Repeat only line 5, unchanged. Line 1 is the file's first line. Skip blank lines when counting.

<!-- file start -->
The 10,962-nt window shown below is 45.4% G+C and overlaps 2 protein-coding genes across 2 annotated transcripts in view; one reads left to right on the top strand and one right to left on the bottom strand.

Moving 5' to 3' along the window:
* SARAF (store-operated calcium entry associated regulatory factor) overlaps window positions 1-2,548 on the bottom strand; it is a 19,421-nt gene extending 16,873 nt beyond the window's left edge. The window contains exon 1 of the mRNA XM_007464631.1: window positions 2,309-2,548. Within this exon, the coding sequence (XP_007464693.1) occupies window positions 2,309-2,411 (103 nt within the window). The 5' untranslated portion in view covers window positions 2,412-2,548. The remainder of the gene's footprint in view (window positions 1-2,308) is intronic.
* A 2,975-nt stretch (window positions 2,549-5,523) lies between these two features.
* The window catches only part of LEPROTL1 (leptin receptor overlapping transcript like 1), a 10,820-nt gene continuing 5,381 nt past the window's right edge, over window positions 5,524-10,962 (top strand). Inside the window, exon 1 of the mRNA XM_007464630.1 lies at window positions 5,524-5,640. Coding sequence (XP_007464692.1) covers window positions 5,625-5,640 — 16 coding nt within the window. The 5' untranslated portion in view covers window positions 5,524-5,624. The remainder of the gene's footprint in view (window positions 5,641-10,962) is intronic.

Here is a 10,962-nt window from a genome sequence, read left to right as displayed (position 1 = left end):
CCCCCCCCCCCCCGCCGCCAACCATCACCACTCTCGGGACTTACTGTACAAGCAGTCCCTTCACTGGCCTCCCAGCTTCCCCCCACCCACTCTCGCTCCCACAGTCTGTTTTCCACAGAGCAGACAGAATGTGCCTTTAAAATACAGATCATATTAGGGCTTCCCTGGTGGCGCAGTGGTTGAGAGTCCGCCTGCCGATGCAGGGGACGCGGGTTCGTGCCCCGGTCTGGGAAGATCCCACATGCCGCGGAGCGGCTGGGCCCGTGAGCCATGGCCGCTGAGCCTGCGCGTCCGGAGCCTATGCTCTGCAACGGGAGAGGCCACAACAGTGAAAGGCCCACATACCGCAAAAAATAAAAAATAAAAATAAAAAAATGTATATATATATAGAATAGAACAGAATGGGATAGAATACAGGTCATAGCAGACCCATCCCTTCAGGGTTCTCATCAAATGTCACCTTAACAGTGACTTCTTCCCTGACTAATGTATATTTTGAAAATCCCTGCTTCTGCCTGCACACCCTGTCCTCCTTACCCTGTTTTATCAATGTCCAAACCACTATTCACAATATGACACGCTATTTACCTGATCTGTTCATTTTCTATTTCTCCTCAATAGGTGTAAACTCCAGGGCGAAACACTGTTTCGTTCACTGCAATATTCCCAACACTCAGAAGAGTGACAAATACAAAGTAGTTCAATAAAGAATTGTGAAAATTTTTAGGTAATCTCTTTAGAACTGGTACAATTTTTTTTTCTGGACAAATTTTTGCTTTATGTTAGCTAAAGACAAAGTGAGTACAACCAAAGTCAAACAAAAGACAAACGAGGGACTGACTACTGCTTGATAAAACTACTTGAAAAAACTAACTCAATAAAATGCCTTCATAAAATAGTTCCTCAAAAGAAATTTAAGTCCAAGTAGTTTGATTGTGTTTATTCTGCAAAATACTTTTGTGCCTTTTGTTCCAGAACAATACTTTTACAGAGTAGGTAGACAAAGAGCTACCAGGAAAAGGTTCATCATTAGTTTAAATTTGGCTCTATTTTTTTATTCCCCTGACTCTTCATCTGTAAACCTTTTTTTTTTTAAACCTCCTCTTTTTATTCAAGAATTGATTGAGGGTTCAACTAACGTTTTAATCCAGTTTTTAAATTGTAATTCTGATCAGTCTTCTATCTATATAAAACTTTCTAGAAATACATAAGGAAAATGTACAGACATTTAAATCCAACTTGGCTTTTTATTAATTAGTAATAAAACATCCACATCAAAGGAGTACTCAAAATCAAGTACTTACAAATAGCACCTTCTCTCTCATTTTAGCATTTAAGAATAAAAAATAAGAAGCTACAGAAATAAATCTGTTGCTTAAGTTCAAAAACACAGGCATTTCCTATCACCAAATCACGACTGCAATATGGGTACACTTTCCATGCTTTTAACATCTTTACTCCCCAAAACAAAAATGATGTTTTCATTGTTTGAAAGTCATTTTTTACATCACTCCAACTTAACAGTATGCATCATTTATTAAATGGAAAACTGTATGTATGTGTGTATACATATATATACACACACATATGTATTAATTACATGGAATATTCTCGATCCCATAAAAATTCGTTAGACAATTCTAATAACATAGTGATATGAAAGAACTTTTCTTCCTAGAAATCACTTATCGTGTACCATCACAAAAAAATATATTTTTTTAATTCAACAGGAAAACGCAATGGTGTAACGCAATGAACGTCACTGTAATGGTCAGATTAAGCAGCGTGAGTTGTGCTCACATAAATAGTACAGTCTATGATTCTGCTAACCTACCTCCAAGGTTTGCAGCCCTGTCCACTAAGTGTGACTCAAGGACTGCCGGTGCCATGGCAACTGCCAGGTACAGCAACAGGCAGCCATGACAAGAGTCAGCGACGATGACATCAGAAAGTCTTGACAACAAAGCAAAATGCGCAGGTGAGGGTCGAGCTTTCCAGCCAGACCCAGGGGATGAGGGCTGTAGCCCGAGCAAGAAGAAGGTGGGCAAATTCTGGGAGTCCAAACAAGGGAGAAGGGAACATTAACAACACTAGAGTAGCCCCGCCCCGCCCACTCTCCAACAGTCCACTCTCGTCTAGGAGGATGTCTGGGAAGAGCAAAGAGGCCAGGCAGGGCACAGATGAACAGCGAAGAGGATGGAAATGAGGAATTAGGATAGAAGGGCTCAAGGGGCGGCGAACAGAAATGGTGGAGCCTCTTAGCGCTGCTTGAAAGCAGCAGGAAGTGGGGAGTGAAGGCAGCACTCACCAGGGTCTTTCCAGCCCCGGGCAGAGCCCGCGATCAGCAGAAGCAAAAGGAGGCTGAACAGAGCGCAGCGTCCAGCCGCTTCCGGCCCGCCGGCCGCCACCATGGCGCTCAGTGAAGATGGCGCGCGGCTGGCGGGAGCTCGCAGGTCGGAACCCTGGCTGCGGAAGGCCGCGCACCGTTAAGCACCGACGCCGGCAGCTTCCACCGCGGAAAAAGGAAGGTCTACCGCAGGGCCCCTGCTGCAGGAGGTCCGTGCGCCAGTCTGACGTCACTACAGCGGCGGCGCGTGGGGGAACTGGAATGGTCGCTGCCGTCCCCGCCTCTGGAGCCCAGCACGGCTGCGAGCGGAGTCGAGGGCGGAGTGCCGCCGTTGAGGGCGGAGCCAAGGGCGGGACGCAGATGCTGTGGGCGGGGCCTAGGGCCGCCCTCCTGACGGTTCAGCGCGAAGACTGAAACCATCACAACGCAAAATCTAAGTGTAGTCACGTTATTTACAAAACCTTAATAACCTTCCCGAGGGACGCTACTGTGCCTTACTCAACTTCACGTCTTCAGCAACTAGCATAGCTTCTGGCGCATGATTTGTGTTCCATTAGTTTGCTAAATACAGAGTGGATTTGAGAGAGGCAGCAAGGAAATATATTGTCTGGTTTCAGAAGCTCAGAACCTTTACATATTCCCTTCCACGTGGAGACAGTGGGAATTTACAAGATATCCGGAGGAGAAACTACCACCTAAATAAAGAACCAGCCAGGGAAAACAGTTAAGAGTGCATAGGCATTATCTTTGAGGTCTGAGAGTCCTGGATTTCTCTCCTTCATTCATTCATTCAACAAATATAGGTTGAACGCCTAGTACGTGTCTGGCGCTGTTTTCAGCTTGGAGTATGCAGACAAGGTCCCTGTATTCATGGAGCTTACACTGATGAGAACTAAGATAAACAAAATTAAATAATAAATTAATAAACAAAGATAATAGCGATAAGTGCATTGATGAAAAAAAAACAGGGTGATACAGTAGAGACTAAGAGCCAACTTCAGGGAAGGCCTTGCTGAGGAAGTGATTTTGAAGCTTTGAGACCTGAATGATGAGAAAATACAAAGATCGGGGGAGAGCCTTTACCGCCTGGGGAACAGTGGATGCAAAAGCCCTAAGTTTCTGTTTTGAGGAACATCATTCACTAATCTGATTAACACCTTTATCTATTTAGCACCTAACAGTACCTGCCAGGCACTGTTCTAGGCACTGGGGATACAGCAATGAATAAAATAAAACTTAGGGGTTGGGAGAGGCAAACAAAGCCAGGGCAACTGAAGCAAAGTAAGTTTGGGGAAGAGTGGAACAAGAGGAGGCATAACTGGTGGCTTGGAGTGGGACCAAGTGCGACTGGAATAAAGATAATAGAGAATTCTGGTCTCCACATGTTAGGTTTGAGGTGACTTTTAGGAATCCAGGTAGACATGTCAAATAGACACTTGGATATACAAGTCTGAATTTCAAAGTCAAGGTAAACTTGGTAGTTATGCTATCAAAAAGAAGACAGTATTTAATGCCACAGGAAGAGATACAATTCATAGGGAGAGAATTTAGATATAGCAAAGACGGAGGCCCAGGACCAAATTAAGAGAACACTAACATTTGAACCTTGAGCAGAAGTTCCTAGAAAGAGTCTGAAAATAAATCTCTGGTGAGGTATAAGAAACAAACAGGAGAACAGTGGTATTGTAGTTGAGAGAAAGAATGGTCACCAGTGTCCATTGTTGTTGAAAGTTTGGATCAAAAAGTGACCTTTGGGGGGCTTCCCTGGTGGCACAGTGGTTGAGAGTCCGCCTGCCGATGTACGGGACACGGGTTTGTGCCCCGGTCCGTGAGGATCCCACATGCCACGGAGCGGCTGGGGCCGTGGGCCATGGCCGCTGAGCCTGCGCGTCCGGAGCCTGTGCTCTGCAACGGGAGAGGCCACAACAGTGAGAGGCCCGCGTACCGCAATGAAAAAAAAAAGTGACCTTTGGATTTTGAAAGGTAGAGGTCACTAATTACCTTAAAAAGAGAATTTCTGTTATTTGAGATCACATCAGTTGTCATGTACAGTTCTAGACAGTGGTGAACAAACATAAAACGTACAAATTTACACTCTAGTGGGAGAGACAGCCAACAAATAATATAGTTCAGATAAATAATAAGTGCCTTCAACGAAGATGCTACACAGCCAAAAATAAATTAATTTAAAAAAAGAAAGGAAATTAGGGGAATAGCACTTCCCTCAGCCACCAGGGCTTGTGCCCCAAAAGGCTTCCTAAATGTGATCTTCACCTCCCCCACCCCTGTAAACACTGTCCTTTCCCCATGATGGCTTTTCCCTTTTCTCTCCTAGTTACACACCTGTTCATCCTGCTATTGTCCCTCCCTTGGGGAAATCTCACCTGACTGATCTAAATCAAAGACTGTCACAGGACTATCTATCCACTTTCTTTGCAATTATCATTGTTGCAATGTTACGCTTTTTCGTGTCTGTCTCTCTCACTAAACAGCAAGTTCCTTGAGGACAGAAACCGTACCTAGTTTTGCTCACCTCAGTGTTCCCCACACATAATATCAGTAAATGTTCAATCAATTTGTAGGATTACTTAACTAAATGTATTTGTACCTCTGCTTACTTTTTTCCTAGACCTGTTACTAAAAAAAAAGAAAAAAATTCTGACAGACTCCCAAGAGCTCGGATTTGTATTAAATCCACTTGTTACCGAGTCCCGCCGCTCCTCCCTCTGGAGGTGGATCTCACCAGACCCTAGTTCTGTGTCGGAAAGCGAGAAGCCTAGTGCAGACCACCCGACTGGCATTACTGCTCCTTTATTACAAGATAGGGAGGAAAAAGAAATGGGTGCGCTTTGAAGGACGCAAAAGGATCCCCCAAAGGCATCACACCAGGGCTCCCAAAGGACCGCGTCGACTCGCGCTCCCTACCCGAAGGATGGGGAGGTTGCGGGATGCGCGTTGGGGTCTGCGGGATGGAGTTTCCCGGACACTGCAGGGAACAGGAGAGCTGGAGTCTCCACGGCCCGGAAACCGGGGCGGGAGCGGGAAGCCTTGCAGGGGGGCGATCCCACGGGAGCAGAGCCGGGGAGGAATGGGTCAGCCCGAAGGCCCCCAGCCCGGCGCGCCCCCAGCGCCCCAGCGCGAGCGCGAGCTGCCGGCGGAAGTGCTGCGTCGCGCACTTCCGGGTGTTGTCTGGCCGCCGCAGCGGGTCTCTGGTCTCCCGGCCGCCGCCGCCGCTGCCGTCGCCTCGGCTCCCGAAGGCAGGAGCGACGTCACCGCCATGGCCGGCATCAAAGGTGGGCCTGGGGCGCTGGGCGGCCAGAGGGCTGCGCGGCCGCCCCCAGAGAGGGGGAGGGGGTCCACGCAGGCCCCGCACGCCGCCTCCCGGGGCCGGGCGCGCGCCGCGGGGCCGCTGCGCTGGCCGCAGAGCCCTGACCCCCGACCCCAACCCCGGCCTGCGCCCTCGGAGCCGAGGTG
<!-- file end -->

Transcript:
* The window catches only part of LEPROTL1 (leptin receptor overlapping transcript like 1), a 10,820-nt gene continuing 5,381 nt past the window's right edge, over window positions 5,524-10,962 (top strand). Inside the window, exon 1 of the mRNA XM_007464630.1 lies at window positions 5,524-5,640. Coding sequence (XP_007464692.1) covers window positions 5,625-5,640 — 16 coding nt within the window. The 5' untranslated portion in view covers window positions 5,524-5,624. The remainder of the gene's footprint in view (window positions 5,641-10,962) is intronic.